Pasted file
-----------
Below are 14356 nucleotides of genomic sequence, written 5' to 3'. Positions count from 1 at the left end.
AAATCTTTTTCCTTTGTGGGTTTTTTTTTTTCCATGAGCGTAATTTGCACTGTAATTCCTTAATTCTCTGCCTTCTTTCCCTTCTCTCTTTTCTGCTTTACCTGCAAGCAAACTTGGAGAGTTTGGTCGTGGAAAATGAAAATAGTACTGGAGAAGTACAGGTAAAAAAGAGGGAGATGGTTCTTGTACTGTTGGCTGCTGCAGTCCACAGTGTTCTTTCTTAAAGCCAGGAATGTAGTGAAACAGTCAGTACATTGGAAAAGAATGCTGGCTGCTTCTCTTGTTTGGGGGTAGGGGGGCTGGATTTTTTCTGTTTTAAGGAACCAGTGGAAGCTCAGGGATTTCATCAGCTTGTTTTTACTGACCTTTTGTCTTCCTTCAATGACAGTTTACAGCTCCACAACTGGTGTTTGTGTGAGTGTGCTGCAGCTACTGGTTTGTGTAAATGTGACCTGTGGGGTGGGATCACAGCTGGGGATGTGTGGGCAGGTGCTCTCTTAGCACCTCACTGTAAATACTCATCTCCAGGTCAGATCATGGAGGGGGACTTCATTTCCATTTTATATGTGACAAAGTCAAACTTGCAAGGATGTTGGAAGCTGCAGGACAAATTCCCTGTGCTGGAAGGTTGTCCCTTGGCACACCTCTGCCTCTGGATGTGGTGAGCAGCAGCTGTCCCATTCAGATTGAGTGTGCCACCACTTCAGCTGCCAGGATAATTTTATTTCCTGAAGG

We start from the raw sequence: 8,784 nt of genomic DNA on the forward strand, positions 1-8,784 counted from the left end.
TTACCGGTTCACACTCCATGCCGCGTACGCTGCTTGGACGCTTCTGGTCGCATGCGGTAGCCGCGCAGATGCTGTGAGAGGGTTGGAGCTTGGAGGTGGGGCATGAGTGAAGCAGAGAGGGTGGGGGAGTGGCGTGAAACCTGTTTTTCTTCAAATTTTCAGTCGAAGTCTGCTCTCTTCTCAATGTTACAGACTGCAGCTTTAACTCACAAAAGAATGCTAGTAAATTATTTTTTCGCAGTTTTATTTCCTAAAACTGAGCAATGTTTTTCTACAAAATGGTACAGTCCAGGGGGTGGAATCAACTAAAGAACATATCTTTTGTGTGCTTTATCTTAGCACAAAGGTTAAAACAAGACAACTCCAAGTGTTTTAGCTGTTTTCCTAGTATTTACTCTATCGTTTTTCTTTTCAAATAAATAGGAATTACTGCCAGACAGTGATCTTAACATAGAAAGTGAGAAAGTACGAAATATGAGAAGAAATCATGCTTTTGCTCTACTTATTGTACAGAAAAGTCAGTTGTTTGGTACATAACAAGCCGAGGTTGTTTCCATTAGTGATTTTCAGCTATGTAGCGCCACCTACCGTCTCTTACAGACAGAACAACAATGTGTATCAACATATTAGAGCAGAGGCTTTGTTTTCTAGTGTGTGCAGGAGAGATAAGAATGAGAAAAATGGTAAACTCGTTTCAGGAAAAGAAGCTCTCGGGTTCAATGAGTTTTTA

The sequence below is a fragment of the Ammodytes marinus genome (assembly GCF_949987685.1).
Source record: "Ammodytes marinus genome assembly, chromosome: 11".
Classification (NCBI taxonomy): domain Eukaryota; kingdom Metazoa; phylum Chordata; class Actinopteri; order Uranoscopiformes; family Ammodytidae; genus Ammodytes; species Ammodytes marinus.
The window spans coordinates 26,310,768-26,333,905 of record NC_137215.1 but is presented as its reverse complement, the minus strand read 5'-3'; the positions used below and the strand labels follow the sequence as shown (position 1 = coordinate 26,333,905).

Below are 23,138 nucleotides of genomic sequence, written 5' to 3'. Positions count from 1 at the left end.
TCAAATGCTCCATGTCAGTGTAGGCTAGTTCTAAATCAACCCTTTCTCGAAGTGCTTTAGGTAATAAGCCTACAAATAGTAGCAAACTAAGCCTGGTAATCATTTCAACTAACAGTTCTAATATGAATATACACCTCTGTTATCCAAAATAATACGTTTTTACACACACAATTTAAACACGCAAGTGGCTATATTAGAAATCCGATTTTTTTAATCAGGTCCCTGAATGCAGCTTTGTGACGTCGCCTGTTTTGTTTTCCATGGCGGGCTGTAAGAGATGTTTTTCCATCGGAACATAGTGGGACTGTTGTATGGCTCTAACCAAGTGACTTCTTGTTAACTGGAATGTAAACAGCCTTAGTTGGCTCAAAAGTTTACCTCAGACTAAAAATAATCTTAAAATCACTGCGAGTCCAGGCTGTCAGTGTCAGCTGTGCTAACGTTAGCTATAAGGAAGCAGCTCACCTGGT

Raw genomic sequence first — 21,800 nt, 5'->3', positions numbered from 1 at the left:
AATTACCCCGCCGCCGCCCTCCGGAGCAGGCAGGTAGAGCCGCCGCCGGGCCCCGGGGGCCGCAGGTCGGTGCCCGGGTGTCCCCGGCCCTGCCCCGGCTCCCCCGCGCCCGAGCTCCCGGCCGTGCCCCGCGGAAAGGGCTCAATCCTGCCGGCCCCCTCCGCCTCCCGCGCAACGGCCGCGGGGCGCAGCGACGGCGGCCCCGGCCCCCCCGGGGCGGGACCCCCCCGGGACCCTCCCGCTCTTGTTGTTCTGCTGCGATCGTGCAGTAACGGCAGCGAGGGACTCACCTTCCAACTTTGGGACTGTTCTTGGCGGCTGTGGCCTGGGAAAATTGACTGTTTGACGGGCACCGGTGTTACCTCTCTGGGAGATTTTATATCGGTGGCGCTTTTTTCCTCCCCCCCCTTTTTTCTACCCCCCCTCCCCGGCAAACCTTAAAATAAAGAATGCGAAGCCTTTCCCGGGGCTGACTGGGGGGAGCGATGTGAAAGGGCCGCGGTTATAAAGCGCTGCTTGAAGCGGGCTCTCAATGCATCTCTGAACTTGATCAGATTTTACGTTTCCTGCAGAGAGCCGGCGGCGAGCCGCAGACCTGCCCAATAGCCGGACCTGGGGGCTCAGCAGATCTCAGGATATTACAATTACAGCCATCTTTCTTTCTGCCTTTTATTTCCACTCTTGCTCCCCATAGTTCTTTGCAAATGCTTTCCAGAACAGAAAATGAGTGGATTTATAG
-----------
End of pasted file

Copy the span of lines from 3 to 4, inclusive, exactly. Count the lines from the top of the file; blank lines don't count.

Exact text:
We start from the raw sequence: 8,784 nt of genomic DNA on the forward strand, positions 1-8,784 counted from the left end.
TTACCGGTTCACACTCCATGCCGCGTACGCTGCTTGGACGCTTCTGGTCGCATGCGGTAGCCGCGCAGATGCTGTGAGAGGGTTGGAGCTTGGAGGTGGGGCATGAGTGAAGCAGAGAGGGTGGGGGAGTGGCGTGAAACCTGTTTTTCTTCAAATTTTCAGTCGAAGTCTGCTCTCTTCTCAATGTTACAGACTGCAGCTTTAACTCACAAAAGAATGCTAGTAAATTATTTTTTCGCAGTTTTATTTCCTAAAACTGAGCAATGTTTTTCTACAAAATGGTACAGTCCAGGGGGTGGAATCAACTAAAGAACATATCTTTTGTGTGCTTTATCTTAGCACAAAGGTTAAAACAAGACAACTCCAAGTGTTTTAGCTGTTTTCCTAGTATTTACTCTATCGTTTTTCTTTTCAAATAAATAGGAATTACTGCCAGACAGTGATCTTAACATAGAAAGTGAGAAAGTACGAAATATGAGAAGAAATCATGCTTTTGCTCTACTTATTGTACAGAAAAGTCAGTTGTTTGGTACATAACAAGCCGAGGTTGTTTCCATTAGTGATTTTCAGCTATGTAGCGCCACCTACCGTCTCTTACAGACAGAACAACAATGTGTATCAACATATTAGAGCAGAGGCTTTGTTTTCTAGTGTGTGCAGGAGAGATAAGAATGAGAAAAATGGTAAACTCGTTTCAGGAAAAGAAGCTCTCGGGTTCAATGAGTTTTTA